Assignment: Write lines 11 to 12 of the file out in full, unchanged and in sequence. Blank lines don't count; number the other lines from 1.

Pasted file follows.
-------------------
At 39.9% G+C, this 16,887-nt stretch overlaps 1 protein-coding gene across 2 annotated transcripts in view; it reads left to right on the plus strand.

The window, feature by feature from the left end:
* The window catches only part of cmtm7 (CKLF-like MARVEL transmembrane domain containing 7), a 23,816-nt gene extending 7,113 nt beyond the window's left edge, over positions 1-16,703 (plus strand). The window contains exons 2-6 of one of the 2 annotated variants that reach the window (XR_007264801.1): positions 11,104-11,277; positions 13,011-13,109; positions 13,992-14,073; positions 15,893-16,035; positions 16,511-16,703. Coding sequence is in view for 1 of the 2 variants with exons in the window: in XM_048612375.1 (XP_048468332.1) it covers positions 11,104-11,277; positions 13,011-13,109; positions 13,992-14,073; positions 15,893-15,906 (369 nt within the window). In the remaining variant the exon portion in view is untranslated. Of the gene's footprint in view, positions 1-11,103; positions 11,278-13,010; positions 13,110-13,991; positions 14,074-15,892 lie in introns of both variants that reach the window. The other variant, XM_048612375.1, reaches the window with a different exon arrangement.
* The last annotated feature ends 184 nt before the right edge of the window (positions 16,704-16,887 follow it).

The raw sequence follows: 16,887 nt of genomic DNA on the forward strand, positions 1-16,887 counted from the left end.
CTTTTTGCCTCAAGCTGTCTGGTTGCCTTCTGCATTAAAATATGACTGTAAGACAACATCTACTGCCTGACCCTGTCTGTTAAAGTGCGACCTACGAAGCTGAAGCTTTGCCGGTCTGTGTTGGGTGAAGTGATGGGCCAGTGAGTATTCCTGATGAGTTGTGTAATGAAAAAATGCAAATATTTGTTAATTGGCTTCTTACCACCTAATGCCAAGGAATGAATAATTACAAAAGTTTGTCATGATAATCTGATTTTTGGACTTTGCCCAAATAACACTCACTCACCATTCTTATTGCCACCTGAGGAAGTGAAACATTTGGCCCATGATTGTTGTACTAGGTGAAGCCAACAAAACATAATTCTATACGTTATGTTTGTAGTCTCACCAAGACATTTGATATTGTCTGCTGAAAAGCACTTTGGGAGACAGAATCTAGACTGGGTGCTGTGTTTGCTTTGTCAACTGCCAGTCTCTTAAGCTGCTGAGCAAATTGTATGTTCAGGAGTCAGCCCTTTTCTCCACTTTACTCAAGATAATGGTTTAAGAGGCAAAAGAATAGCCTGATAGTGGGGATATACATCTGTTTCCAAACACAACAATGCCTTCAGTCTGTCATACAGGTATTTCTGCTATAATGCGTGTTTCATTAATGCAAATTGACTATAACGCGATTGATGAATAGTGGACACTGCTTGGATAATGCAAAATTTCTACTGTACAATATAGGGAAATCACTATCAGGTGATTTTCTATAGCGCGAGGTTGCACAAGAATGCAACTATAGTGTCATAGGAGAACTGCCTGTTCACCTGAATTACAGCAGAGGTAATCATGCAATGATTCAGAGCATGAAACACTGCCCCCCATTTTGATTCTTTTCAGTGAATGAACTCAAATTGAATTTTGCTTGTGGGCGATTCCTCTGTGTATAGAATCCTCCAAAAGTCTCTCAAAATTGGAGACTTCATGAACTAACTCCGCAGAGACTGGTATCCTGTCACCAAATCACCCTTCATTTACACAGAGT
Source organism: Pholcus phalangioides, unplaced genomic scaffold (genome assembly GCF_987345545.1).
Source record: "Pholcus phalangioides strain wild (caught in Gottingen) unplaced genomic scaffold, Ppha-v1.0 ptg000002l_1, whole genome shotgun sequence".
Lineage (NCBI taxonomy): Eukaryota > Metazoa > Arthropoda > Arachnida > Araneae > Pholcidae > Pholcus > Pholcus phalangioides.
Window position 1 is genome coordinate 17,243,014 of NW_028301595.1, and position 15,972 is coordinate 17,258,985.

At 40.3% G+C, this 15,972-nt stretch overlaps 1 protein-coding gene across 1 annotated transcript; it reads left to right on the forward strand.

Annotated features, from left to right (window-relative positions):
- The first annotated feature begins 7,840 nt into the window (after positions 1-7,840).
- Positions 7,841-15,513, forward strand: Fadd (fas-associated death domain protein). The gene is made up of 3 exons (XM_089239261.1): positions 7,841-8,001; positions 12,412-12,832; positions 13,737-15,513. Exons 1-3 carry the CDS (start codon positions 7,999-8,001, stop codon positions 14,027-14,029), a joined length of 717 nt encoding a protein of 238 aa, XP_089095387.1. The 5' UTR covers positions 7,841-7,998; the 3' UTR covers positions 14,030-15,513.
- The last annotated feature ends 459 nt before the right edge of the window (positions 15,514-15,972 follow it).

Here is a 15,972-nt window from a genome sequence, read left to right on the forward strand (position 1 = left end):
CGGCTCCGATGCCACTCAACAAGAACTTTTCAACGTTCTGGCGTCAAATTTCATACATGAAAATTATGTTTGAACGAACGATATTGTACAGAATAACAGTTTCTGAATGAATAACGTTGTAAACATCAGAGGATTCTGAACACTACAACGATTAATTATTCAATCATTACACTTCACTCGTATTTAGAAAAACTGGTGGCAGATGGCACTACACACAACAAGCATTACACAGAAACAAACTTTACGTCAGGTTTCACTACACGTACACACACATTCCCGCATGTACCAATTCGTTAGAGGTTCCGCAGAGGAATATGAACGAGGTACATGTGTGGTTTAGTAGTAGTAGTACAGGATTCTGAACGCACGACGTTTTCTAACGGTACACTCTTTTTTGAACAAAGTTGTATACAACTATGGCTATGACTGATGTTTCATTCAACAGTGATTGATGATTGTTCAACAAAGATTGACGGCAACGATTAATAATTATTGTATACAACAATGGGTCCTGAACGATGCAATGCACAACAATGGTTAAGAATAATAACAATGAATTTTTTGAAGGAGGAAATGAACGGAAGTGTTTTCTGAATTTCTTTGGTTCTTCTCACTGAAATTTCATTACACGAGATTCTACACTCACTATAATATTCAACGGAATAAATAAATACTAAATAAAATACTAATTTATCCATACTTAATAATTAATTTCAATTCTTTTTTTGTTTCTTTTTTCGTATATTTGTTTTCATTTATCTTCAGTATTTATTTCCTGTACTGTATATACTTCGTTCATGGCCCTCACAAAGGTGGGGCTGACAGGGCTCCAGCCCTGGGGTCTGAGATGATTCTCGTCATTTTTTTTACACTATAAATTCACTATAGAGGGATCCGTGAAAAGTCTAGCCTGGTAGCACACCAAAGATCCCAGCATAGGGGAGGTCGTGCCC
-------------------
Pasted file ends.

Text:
At 40.3% G+C, this 15,972-nt stretch overlaps 1 protein-coding gene across 1 annotated transcript; it reads left to right on the forward strand.

Annotated features, from left to right (window-relative positions):